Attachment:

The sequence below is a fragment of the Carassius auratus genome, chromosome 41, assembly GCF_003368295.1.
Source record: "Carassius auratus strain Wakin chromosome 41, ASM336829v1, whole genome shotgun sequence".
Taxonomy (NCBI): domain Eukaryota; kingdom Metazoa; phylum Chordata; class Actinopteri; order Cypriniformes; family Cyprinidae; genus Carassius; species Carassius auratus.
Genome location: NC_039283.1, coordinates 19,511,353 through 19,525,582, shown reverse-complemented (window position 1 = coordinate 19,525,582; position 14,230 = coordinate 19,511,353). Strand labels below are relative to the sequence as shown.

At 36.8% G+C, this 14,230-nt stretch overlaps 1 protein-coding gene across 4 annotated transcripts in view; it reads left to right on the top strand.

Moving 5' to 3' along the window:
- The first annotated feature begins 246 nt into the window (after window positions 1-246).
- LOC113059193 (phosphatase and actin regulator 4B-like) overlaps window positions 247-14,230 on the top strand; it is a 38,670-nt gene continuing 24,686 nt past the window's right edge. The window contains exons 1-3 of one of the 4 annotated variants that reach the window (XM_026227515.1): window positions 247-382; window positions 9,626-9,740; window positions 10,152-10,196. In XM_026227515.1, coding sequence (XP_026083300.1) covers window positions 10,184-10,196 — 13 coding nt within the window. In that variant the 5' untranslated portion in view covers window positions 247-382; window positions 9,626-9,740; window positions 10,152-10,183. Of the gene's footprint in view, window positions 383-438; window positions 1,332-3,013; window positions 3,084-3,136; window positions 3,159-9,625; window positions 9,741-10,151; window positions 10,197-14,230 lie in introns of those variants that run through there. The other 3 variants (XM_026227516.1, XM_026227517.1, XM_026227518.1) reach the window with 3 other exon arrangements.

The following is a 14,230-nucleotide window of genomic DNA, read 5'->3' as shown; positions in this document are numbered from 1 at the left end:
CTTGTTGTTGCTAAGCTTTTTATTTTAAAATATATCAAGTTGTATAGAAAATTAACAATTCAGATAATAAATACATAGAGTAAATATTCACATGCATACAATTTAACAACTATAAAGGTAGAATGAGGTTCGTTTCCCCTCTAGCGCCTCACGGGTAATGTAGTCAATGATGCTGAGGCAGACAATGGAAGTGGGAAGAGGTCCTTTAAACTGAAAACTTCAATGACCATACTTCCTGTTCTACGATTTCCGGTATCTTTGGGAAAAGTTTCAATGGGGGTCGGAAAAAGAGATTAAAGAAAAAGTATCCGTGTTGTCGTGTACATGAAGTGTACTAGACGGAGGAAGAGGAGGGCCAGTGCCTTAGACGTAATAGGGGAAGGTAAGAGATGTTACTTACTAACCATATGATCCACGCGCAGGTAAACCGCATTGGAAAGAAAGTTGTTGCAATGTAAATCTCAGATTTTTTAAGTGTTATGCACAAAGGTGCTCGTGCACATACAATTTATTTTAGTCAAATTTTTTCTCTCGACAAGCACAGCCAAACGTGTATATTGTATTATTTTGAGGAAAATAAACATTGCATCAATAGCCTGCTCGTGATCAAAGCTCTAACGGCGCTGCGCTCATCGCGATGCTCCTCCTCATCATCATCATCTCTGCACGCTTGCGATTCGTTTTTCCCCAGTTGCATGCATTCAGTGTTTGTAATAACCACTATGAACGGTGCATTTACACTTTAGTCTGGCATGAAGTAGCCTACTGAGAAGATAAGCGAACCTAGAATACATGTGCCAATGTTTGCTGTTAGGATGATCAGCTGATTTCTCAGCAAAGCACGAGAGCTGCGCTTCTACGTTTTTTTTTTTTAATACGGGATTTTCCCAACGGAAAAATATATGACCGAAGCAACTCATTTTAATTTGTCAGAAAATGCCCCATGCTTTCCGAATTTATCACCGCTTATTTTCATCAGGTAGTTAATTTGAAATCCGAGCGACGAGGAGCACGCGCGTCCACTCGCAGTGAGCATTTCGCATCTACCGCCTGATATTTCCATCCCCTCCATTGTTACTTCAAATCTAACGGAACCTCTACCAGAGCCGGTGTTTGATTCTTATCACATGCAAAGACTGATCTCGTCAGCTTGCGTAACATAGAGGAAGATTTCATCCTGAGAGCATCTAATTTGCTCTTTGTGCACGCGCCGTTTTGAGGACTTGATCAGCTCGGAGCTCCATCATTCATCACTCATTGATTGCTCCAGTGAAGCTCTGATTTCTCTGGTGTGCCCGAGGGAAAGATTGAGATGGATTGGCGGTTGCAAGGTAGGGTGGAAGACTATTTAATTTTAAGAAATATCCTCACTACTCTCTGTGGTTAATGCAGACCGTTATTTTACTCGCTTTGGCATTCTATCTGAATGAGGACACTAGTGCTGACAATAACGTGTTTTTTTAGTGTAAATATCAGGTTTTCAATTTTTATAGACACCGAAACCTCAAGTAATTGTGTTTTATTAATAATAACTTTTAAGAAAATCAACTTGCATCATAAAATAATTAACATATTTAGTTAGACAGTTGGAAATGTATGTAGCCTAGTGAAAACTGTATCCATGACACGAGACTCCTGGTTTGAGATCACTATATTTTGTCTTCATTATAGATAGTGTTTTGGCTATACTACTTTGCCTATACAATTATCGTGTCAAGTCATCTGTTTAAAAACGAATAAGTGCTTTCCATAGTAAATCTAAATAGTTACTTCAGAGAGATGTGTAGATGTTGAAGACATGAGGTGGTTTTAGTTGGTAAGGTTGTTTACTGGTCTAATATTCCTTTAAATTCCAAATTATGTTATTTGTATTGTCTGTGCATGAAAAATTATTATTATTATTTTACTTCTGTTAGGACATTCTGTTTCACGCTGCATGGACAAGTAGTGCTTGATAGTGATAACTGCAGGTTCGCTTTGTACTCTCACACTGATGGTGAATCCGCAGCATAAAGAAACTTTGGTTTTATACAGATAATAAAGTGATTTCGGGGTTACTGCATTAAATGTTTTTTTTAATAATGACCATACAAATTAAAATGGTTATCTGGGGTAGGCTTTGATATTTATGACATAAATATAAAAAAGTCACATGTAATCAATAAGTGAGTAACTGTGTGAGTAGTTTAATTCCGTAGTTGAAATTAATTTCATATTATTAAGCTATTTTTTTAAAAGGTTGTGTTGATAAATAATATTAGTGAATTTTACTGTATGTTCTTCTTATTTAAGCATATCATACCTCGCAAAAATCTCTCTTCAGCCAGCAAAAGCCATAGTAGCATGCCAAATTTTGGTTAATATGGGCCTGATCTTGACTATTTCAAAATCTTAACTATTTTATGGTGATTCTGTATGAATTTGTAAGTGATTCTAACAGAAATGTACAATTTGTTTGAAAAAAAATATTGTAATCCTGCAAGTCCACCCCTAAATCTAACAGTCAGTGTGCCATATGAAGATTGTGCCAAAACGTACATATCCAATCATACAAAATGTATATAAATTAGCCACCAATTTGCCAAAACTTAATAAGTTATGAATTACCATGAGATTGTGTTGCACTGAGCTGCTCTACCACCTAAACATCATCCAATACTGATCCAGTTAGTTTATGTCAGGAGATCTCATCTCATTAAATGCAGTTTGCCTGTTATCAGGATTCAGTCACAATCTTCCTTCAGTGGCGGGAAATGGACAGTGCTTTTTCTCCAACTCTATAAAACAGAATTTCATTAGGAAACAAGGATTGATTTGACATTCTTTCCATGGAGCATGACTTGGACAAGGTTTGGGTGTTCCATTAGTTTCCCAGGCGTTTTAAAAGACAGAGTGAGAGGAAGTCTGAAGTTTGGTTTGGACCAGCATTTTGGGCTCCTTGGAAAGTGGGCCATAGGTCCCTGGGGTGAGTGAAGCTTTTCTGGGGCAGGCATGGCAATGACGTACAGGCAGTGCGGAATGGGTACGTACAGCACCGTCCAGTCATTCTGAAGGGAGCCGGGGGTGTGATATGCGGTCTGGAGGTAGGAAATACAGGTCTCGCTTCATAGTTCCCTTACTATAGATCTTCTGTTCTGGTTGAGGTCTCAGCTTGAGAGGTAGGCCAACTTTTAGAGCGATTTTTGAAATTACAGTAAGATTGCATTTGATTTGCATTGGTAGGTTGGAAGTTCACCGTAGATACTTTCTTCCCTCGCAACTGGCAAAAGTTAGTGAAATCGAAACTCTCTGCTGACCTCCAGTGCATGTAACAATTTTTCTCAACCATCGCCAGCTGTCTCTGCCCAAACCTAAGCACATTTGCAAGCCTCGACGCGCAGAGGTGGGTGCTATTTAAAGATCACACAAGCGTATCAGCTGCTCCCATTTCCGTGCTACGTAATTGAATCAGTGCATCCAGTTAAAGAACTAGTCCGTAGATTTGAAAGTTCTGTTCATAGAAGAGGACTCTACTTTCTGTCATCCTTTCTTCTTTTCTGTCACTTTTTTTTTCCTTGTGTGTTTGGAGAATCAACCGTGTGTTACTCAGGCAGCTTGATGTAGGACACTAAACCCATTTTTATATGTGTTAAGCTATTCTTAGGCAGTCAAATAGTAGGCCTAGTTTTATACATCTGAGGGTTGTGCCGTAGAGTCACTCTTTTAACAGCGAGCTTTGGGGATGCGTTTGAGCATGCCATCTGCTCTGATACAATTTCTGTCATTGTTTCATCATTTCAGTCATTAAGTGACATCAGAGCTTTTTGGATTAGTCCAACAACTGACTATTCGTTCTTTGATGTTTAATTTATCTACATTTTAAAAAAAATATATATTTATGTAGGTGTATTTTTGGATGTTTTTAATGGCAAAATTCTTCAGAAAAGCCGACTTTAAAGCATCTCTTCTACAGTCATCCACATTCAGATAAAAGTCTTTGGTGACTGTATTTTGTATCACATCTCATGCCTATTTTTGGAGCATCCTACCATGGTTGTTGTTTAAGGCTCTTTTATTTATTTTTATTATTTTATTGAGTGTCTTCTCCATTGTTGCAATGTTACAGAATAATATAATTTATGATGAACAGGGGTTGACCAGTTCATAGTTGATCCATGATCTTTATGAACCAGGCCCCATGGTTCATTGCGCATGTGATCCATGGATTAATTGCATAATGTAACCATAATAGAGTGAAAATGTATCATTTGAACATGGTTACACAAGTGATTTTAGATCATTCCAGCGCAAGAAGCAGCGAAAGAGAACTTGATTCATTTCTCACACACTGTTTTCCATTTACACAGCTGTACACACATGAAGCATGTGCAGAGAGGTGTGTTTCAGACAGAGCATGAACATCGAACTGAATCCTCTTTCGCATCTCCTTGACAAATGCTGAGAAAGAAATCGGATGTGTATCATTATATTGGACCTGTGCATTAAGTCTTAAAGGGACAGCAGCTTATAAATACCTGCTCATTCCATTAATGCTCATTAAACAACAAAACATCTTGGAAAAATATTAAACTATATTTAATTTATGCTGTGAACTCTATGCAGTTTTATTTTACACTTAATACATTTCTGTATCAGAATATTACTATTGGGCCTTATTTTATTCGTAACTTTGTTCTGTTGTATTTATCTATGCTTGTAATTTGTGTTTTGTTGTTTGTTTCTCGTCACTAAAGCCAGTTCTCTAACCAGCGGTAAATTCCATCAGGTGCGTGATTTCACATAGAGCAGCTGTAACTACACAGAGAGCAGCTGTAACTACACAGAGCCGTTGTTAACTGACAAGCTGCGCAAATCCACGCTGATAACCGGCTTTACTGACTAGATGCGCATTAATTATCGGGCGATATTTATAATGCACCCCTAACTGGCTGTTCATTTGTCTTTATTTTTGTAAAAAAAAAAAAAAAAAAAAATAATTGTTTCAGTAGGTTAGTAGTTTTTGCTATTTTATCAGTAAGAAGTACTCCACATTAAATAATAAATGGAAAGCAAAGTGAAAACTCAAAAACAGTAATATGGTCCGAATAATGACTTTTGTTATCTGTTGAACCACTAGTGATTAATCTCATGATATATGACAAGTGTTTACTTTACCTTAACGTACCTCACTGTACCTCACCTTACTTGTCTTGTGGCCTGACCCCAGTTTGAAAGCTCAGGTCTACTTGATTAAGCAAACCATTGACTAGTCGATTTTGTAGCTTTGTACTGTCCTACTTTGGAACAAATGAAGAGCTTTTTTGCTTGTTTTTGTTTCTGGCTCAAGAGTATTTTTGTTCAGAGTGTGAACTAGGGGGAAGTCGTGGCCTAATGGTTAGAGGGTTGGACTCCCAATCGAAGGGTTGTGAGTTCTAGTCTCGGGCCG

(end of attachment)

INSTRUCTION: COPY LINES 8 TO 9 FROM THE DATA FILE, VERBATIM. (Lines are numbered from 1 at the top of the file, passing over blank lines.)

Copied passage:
- LOC113059193 (phosphatase and actin regulator 4B-like) overlaps window positions 247-14,230 on the top strand; it is a 38,670-nt gene continuing 24,686 nt past the window's right edge. The window contains exons 1-3 of one of the 4 annotated variants that reach the window (XM_026227515.1): window positions 247-382; window positions 9,626-9,740; window positions 10,152-10,196. In XM_026227515.1, coding sequence (XP_026083300.1) covers window positions 10,184-10,196 — 13 coding nt within the window. In that variant the 5' untranslated portion in view covers window positions 247-382; window positions 9,626-9,740; window positions 10,152-10,183. Of the gene's footprint in view, window positions 383-438; window positions 1,332-3,013; window positions 3,084-3,136; window positions 3,159-9,625; window positions 9,741-10,151; window positions 10,197-14,230 lie in introns of those variants that run through there. The other 3 variants (XM_026227516.1, XM_026227517.1, XM_026227518.1) reach the window with 3 other exon arrangements.

The following is a 14,230-nucleotide window of genomic DNA, read 5'->3' as shown; positions in this document are numbered from 1 at the left end: